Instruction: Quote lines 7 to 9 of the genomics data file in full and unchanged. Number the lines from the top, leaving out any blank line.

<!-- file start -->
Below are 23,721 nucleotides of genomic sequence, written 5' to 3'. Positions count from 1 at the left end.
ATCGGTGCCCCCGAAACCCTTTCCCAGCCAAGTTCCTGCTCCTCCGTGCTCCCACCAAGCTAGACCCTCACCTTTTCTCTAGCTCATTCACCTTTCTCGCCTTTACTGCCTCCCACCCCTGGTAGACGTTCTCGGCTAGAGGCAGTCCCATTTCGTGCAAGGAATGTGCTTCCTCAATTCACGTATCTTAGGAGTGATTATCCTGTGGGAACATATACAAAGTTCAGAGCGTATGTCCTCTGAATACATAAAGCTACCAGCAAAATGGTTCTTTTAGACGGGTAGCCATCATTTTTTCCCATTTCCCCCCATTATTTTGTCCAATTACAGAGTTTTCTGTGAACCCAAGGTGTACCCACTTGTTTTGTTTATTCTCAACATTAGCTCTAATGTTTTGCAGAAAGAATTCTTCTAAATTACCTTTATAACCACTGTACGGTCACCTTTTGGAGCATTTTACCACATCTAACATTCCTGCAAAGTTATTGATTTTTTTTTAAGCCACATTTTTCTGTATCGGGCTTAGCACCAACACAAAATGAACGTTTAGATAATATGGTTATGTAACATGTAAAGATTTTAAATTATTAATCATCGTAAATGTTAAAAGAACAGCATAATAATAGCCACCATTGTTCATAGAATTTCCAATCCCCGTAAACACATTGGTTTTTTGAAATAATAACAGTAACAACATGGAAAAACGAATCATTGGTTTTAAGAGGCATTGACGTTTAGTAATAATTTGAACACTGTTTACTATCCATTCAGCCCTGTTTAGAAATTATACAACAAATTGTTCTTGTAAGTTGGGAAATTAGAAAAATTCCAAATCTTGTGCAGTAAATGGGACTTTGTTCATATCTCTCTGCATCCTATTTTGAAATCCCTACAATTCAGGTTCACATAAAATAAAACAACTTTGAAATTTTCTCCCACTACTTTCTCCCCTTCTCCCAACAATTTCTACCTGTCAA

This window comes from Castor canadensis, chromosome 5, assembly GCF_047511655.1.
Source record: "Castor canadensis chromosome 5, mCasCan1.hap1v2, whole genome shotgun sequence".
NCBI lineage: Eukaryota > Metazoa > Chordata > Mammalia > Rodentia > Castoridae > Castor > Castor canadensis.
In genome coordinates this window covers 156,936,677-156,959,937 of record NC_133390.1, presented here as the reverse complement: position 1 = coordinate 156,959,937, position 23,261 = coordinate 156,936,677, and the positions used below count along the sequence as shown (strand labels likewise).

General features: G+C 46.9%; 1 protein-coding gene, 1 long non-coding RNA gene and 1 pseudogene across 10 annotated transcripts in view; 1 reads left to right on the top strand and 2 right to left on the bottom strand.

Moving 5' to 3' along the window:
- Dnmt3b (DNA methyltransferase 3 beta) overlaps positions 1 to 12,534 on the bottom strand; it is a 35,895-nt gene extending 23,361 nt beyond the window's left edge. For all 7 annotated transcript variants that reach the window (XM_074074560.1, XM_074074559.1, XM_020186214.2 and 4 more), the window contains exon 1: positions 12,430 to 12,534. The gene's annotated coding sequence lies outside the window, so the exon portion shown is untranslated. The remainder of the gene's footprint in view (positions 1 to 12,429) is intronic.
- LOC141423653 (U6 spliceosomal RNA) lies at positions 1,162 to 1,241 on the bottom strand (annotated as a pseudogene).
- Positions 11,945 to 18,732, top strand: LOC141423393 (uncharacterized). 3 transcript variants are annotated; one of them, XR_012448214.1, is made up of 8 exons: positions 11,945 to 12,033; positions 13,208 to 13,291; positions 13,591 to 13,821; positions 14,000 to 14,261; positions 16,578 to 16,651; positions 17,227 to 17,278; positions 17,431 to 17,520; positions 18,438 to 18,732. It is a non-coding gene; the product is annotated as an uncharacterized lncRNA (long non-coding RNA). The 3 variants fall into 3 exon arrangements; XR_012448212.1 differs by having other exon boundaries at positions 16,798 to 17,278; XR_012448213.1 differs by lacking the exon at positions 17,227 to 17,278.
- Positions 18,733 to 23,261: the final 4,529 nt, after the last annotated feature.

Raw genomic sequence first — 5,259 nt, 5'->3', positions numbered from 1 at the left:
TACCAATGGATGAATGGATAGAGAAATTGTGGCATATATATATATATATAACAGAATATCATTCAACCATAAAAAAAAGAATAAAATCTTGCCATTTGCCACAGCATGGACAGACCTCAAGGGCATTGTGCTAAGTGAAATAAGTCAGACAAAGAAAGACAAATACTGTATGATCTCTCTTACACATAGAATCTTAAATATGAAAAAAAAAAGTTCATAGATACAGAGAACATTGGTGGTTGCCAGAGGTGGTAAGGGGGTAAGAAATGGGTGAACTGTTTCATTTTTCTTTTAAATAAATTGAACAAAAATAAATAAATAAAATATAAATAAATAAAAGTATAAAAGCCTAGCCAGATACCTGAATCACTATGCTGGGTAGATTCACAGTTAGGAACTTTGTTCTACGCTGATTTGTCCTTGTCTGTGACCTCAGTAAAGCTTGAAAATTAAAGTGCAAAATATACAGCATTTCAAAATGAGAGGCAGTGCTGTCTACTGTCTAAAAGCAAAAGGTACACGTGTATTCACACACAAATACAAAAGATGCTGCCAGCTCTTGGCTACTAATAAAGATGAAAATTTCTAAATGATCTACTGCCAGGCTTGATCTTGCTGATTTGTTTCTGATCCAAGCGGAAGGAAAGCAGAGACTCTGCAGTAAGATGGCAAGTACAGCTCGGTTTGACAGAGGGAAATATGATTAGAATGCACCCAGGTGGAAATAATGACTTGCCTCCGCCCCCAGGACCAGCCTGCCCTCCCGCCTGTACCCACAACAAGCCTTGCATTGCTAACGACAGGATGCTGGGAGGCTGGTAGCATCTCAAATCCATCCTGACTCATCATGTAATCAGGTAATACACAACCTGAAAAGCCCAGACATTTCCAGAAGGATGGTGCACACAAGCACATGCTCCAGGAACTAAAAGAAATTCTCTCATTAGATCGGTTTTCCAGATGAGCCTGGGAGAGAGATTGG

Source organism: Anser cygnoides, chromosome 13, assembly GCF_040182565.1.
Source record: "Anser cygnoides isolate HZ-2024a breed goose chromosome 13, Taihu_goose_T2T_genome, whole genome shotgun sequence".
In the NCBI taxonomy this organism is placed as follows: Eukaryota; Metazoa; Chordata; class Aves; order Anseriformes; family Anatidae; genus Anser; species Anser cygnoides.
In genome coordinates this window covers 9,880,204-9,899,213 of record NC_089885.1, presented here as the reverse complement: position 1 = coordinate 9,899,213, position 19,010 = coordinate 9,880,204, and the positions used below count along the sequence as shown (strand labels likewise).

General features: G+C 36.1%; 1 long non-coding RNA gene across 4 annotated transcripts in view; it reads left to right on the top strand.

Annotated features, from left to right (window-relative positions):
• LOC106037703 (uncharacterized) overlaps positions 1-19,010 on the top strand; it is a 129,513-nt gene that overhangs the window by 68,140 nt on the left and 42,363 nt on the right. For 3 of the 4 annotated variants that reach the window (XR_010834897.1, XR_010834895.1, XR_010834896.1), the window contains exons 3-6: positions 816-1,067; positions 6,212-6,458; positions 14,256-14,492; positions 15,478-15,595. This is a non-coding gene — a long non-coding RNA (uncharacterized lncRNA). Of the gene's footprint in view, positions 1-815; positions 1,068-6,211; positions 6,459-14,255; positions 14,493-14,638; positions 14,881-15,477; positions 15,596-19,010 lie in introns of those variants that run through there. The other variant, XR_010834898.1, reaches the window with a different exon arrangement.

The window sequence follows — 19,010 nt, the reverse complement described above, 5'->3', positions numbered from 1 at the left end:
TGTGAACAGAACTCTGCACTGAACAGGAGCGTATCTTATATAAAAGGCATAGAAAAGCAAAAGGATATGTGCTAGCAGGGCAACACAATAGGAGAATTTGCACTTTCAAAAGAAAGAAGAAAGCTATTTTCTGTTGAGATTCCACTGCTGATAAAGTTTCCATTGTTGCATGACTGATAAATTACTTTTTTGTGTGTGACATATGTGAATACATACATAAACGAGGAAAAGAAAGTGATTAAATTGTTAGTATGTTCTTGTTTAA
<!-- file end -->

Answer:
General features: G+C 46.9%; 1 protein-coding gene, 1 long non-coding RNA gene and 1 pseudogene across 10 annotated transcripts in view; 1 reads left to right on the top strand and 2 right to left on the bottom strand.

Moving 5' to 3' along the window:
- Dnmt3b (DNA methyltransferase 3 beta) overlaps positions 1 to 12,534 on the bottom strand; it is a 35,895-nt gene extending 23,361 nt beyond the window's left edge. For all 7 annotated transcript variants that reach the window (XM_074074560.1, XM_074074559.1, XM_020186214.2 and 4 more), the window contains exon 1: positions 12,430 to 12,534. The gene's annotated coding sequence lies outside the window, so the exon portion shown is untranslated. The remainder of the gene's footprint in view (positions 1 to 12,429) is intronic.